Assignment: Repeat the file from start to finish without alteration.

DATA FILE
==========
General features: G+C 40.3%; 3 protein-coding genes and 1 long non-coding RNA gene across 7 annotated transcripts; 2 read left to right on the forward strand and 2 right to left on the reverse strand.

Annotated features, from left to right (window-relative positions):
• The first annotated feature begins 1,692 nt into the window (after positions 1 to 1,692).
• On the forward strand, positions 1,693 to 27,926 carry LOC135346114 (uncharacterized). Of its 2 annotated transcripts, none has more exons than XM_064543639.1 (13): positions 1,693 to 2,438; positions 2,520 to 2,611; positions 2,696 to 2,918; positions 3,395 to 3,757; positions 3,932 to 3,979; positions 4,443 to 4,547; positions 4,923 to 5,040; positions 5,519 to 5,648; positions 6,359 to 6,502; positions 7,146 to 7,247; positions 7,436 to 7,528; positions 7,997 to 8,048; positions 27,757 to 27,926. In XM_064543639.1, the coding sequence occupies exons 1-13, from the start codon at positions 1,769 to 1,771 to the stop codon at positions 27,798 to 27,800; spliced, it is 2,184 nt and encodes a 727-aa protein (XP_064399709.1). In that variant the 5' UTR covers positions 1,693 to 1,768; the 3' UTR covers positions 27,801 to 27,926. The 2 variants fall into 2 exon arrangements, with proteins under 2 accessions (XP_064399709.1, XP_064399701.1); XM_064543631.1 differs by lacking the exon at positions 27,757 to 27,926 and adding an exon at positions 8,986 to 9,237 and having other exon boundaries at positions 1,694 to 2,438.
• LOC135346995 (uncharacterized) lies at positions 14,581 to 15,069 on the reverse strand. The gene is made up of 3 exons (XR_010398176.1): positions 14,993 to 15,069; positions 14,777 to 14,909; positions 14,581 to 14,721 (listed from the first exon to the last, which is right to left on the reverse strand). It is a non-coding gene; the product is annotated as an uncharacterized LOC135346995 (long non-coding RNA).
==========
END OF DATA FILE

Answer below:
General features: G+C 40.3%; 3 protein-coding genes and 1 long non-coding RNA gene across 7 annotated transcripts; 2 read left to right on the forward strand and 2 right to left on the reverse strand.

Annotated features, from left to right (window-relative positions):
• The first annotated feature begins 1,692 nt into the window (after positions 1 to 1,692).
• On the forward strand, positions 1,693 to 27,926 carry LOC135346114 (uncharacterized). Of its 2 annotated transcripts, none has more exons than XM_064543639.1 (13): positions 1,693 to 2,438; positions 2,520 to 2,611; positions 2,696 to 2,918; positions 3,395 to 3,757; positions 3,932 to 3,979; positions 4,443 to 4,547; positions 4,923 to 5,040; positions 5,519 to 5,648; positions 6,359 to 6,502; positions 7,146 to 7,247; positions 7,436 to 7,528; positions 7,997 to 8,048; positions 27,757 to 27,926. In XM_064543639.1, the coding sequence occupies exons 1-13, from the start codon at positions 1,769 to 1,771 to the stop codon at positions 27,798 to 27,800; spliced, it is 2,184 nt and encodes a 727-aa protein (XP_064399709.1). In that variant the 5' UTR covers positions 1,693 to 1,768; the 3' UTR covers positions 27,801 to 27,926. The 2 variants fall into 2 exon arrangements, with proteins under 2 accessions (XP_064399709.1, XP_064399701.1); XM_064543631.1 differs by lacking the exon at positions 27,757 to 27,926 and adding an exon at positions 8,986 to 9,237 and having other exon boundaries at positions 1,694 to 2,438.
• LOC135346995 (uncharacterized) lies at positions 14,581 to 15,069 on the reverse strand. The gene is made up of 3 exons (XR_010398176.1): positions 14,993 to 15,069; positions 14,777 to 14,909; positions 14,581 to 14,721 (listed from the first exon to the last, which is right to left on the reverse strand). It is a non-coding gene; the product is annotated as an uncharacterized LOC135346995 (long non-coding RNA).